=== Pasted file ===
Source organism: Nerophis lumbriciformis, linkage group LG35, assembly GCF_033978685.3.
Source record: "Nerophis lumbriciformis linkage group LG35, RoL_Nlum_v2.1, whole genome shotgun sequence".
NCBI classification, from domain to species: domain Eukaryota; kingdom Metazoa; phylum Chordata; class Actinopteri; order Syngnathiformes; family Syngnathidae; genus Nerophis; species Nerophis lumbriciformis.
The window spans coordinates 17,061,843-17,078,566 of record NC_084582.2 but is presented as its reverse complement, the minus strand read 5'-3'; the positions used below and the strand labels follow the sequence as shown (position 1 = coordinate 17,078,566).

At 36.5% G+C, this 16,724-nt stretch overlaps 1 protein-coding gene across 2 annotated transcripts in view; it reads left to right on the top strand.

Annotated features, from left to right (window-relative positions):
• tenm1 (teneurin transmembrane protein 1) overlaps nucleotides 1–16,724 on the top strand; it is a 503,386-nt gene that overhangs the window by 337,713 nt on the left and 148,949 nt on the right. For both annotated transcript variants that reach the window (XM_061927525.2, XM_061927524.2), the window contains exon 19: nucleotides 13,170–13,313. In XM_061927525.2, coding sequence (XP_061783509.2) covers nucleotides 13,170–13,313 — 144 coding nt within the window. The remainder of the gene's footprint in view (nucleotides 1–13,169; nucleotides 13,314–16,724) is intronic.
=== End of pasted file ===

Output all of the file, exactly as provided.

Source organism: Nerophis lumbriciformis, linkage group LG35, assembly GCF_033978685.3.
Source record: "Nerophis lumbriciformis linkage group LG35, RoL_Nlum_v2.1, whole genome shotgun sequence".
NCBI classification, from domain to species: domain Eukaryota; kingdom Metazoa; phylum Chordata; class Actinopteri; order Syngnathiformes; family Syngnathidae; genus Nerophis; species Nerophis lumbriciformis.
The window spans coordinates 17,061,843-17,078,566 of record NC_084582.2 but is presented as its reverse complement, the minus strand read 5'-3'; the positions used below and the strand labels follow the sequence as shown (position 1 = coordinate 17,078,566).

At 36.5% G+C, this 16,724-nt stretch overlaps 1 protein-coding gene across 2 annotated transcripts in view; it reads left to right on the top strand.

Annotated features, from left to right (window-relative positions):
• tenm1 (teneurin transmembrane protein 1) overlaps nucleotides 1–16,724 on the top strand; it is a 503,386-nt gene that overhangs the window by 337,713 nt on the left and 148,949 nt on the right. For both annotated transcript variants that reach the window (XM_061927525.2, XM_061927524.2), the window contains exon 19: nucleotides 13,170–13,313. In XM_061927525.2, coding sequence (XP_061783509.2) covers nucleotides 13,170–13,313 — 144 coding nt within the window. The remainder of the gene's footprint in view (nucleotides 1–13,169; nucleotides 13,314–16,724) is intronic.